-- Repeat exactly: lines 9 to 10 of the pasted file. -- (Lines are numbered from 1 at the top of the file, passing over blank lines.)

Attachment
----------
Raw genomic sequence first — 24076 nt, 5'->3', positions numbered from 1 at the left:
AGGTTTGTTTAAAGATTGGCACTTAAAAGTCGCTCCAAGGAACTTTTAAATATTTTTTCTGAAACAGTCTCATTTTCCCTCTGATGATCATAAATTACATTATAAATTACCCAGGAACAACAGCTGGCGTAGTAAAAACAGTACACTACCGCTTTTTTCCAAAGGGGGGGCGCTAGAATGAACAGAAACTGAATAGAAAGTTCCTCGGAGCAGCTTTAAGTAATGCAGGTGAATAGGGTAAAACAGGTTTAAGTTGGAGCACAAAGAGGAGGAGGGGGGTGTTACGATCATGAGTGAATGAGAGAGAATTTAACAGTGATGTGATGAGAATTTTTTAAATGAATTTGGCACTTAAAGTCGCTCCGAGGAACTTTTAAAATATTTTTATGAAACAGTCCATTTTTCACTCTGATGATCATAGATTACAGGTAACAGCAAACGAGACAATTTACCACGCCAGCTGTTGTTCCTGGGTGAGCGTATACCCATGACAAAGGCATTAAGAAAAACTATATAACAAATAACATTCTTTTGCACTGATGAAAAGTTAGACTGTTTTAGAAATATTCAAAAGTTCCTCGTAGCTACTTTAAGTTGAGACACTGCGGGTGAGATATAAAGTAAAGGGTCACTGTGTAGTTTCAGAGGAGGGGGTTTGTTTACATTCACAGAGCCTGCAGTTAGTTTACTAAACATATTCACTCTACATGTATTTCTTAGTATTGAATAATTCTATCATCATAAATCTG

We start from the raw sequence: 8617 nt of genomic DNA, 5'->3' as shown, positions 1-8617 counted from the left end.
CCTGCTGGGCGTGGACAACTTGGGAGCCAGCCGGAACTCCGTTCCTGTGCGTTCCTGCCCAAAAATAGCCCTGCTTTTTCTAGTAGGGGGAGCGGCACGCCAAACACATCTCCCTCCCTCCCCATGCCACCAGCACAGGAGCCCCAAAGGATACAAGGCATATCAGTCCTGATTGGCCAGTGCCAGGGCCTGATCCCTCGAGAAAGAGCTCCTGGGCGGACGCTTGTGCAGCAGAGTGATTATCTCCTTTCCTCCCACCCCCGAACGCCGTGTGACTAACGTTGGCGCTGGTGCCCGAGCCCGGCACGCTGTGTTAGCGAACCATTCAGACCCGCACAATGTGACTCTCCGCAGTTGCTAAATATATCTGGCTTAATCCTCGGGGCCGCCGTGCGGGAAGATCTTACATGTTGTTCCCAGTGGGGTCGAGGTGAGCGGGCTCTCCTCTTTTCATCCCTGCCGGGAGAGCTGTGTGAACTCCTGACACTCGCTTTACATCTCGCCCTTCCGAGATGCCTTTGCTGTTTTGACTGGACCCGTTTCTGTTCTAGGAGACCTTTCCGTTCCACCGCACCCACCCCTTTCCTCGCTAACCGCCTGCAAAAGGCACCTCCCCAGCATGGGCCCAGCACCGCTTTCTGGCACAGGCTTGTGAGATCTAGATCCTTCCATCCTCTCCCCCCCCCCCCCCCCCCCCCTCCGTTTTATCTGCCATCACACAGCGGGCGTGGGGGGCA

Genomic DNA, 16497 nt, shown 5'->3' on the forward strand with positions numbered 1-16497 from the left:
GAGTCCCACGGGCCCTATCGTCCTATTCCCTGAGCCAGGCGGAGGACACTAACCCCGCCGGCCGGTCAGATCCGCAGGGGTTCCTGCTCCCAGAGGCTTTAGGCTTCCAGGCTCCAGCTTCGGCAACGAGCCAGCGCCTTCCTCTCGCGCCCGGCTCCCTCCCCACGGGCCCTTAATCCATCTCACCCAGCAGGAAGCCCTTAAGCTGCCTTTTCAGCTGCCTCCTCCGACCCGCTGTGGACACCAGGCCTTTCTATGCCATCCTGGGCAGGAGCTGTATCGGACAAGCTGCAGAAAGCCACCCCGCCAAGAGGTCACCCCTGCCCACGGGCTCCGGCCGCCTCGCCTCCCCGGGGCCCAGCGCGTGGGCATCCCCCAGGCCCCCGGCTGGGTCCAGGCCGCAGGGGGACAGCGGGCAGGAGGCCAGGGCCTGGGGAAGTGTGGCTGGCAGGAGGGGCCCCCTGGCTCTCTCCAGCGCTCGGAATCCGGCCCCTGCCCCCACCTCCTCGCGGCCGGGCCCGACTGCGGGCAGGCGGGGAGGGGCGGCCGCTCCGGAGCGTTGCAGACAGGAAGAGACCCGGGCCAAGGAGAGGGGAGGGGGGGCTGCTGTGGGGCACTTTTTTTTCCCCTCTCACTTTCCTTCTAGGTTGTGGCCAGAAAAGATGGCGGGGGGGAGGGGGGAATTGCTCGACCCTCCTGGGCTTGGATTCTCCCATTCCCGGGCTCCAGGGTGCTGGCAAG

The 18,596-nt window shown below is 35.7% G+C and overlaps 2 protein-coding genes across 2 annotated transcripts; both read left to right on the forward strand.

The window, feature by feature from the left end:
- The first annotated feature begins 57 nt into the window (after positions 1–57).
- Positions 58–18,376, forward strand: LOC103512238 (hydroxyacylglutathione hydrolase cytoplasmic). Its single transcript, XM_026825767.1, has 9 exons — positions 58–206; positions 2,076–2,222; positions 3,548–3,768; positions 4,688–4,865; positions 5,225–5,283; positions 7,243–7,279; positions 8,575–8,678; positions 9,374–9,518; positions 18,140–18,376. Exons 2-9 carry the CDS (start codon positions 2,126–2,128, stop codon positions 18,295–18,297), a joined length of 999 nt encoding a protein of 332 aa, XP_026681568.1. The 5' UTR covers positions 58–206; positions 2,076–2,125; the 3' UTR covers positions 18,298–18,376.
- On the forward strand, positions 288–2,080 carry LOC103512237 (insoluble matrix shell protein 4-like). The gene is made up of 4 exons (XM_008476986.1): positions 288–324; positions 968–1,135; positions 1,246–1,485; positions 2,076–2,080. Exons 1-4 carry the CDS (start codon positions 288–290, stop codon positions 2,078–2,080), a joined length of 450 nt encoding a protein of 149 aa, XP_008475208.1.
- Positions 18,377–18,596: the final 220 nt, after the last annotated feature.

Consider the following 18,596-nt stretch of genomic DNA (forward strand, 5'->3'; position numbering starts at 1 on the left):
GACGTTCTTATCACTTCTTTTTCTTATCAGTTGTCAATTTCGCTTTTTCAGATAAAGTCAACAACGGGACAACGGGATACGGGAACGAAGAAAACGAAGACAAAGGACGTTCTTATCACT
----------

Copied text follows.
- The first annotated feature begins 57 nt into the window (after positions 1–57).
- Positions 58–18,376, forward strand: LOC103512238 (hydroxyacylglutathione hydrolase cytoplasmic). Its single transcript, XM_026825767.1, has 9 exons — positions 58–206; positions 2,076–2,222; positions 3,548–3,768; positions 4,688–4,865; positions 5,225–5,283; positions 7,243–7,279; positions 8,575–8,678; positions 9,374–9,518; positions 18,140–18,376. Exons 2-9 carry the CDS (start codon positions 2,126–2,128, stop codon positions 18,295–18,297), a joined length of 999 nt encoding a protein of 332 aa, XP_026681568.1. The 5' UTR covers positions 58–206; positions 2,076–2,125; the 3' UTR covers positions 18,298–18,376.